*Note: this place is a working Catholic church so visit times may be altered due to liturgical celebrations. Taking photos during mass may be forbidden, but if it’s not, it’s kind of rude. Go grab a coffee, walk around, and come back in 40 minutes.

*Second Note: I much, much prefer another Jesuit church in Rome, Sant’Ignazio, so I suggest you visit both if you can! The following information is for Sant’Ignazio (Church of Saint Ignatius in English).

  • Location: Via degli Astalli, 16
  • Cost: Free, but I usually give a donation for a candle/maintenance
  • Opening Times: Daily 7:00am – 12:30pm & 4:00pm-7:45pm

calling of st matthewdscn2901
#85. Calling of Saint Matthew
I know I have visited this church but my only photo is of the sign??? I’m guessing I couldn’t take photos (hmmm…) Anyways the Calling of Saint Matthew is in the Church San Luigi dei Francesi which is nearby the Piazza Navona. Caravaggio’s piece is in the chapel of the Contarelli Family. The chapel (and his paintings) are super dark so I highly recommend paying the money to illuminate the chapel so you can actually see it.

  • Location: San Luigi dei Francesi
  • Cost: Free, but I usually give a donation for a candle/maintenance & it’s 1€ to turn the spotlight on to illuminate the art
  • Opening Times: Daily 10:00am-12:30pm & 3:00pm-7:00pm; Thurs afternoons closed

*Note: this place is a working Catholic church so visit times may be altered due to liturgical celebrations. Taking photos during mass may be forbidden, but if it’s not, it’s kind of rude. Go grab a coffee, walk around, and come back in 40 minutes.

dscn2945

#88. San Carlo alle Quattro Fontane
This is a teeny yet sumptuous Baroque church nearby WHERE!!@ The inside is just as gorgeous as the outside and filled with a white marble that is illuminated by the sunlight. The church always takes me by surprise when I turn the corner. Speaking of corners, the church is called in English St. Charles of the Four Fountains and literally there are four fountains on the corner by the church that are really cool in and of themselves.

  • Location: Via del Quirinale, 23; nearby the Piazza Barberini
  • Cost: Free, but I usually give a donation for a candle/maintenance
  • Opening Times: Mon-Sat 10:00am-1:00pm, Sun 12:00pm-1:00pm

*Note: this place is a working Catholic church so visit times may be altered due to liturgical celebrations. Taking photos during mass may be forbidden, but if it’s not, it’s kind of rude. Go grab a coffee, walk around, and come back in 40 minutes.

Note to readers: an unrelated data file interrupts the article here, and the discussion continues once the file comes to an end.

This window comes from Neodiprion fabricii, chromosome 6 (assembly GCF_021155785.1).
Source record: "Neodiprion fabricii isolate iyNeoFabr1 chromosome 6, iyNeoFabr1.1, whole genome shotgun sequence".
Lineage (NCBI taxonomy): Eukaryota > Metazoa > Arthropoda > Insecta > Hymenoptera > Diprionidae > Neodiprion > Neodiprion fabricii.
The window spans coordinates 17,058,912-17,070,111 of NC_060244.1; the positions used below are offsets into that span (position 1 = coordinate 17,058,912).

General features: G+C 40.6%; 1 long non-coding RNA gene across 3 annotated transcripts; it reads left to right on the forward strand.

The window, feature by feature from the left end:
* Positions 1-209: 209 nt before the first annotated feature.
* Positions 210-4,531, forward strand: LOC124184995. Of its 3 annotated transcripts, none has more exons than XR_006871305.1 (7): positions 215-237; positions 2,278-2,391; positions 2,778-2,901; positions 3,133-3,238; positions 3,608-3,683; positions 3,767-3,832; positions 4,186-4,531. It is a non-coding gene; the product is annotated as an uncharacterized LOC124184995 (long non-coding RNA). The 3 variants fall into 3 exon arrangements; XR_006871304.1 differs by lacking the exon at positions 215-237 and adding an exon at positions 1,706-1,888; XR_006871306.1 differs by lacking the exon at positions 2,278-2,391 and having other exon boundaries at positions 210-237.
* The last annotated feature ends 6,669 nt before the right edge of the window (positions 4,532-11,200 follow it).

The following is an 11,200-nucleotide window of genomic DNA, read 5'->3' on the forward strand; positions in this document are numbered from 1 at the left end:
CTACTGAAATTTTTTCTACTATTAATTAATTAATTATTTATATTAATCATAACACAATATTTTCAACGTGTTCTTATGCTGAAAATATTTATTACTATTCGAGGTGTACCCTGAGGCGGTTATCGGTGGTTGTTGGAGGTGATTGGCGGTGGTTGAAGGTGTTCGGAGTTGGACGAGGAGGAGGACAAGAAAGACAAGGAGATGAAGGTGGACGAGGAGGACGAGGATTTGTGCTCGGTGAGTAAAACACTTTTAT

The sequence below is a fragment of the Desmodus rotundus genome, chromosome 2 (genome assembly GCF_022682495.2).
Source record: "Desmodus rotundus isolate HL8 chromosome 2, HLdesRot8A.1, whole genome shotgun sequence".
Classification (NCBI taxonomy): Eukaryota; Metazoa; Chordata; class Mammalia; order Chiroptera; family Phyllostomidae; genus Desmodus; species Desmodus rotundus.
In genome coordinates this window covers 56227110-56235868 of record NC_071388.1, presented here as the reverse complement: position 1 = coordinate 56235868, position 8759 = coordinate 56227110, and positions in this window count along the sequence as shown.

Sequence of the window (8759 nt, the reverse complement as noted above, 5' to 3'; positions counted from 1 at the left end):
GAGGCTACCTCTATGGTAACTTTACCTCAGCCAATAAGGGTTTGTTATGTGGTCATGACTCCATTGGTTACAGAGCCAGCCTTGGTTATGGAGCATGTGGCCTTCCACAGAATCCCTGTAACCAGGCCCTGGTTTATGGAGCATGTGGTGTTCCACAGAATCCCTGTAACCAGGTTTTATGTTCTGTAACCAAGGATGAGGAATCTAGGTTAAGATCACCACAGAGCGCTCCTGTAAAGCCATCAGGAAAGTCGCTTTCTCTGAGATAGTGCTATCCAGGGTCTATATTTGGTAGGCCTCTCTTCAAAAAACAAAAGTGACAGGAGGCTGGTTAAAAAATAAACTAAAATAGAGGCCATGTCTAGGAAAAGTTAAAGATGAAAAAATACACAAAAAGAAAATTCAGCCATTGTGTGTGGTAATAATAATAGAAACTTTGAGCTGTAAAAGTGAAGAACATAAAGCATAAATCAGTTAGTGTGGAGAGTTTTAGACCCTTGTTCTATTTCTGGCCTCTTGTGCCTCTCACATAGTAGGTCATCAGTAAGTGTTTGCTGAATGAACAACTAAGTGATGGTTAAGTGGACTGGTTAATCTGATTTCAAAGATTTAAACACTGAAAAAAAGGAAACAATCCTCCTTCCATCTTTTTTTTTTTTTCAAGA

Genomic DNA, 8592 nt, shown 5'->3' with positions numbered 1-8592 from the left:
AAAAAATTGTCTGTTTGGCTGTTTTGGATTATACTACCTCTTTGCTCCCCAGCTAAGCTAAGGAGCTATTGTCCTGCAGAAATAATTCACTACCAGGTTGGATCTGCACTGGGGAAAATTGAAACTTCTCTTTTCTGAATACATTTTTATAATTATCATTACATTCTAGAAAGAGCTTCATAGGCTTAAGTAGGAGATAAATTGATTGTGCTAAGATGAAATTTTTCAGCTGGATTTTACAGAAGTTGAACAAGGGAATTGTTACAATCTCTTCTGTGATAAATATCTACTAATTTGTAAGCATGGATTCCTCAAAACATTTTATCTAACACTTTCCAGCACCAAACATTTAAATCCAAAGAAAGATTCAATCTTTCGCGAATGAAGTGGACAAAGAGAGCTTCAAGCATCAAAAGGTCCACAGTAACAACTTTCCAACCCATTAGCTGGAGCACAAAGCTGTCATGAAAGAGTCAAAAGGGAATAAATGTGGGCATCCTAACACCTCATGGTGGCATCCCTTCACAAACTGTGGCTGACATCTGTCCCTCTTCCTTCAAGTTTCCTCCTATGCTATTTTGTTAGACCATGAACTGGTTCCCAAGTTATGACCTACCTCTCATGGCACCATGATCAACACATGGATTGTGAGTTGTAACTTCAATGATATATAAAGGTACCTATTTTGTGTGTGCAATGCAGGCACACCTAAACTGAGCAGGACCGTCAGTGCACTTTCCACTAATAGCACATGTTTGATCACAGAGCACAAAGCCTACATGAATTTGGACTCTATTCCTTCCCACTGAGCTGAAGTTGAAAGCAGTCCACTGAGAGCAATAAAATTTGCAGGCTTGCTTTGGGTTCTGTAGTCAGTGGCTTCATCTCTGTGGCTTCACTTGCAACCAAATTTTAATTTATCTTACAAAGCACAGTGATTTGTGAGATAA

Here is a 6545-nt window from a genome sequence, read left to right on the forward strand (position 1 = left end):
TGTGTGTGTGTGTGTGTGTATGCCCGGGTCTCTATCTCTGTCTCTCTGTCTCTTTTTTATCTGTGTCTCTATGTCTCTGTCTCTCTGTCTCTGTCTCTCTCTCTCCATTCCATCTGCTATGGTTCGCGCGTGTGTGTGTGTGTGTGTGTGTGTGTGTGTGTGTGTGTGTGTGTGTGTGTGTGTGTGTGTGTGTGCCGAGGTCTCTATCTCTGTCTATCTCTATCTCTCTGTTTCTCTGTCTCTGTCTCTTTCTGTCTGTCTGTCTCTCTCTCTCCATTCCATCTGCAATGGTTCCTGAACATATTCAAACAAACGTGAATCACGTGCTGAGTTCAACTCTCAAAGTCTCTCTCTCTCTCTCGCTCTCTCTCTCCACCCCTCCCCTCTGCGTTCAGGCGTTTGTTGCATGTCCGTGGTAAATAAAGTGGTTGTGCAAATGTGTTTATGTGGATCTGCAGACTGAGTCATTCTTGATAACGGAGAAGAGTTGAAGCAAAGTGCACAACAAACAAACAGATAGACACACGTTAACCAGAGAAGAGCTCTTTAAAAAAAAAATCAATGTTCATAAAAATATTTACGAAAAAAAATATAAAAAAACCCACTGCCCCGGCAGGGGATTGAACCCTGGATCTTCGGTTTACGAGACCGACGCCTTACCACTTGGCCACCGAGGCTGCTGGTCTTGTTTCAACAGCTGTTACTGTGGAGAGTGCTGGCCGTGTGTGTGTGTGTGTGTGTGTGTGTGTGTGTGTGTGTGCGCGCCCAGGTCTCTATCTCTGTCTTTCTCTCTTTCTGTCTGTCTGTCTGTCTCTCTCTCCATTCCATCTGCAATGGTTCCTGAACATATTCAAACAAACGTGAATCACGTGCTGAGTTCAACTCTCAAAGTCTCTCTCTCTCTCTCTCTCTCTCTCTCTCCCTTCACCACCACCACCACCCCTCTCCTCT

img_20131202_024746img_20131202_024407

#89. Ecstasy of Saint Teresa
The baroque statue of the Ecstasy of Saint Teresa is a heart stopper, no matter who you are. The marble just seems to melt like butter and the theatricality of the image is heightened when the light is just right and shines through the stained glass in the ceiling. A gorgeous, and incredibly famous image, in this beautiful, quiet church.
*Note: yes this church was in Dan Brown’s book Angels & Demons 🙂
  • Location: Church of Santa Maria della Vittoria; nearby the Piazza della Repubblica
  • Cost: Free, but I usually give a donation for a candle/maintenance & it’s 1€ to turn the spotlight on to illuminate the art
  • Opening Times: Daily 7:00am-12:00pm & 3:30pm-7:15pm

*Note: this place is a working Catholic church so visit times may be altered due to liturgical celebrations. Taking photos during mass may be forbidden, but if it’s not, it’s kind of rude. Go grab a coffee, walk around, and come back in 40 minutes.

Read more: Monday in Rome, Part I: Church Hopping

Content Area 10: Global Contemporary


#249. MAXXI National Museum of XXI Century Arts
 

This image is part of the AP Art History curriculum for its innovative architecture by the late Zaha Hadid but the site is an actual museum, so if you are going to make the slight trek outside the historic center to see the building, you might as well stay for the contemporary art. I have never visited the museum, all my previous visits to Rome have been concentrated in the historic center but now that I have visited Rome 4 times, it may be high time to pop into MAXXI next time.

  • Location: Piazza Antonio Mancini, 55; north of the historic center near the stadium
  • Cost: 12€
  • Opening Times: Tues-Fri 11:00am-7:00pm; Sat 11:00am-10:00pm; Sun 11:00am-7:00pm; Mon closed

JMF


apah hunting in rome, italy

  • Reply
    Kathryn McDonnell
    January 28, 2019 at 4:28 pm

    #42. Head of a Roman patrician is in a private collection that has been closed since at least the 1960s.

    • Reply
      jessnettea
      January 28, 2019 at 5:12 pm

      Thank you! I figured it had to be private since I couldn’t find ANY info. I will update that entry ASAP.

Leave a Reply

Instagram

Instagram has returned invalid data.

Follow Me!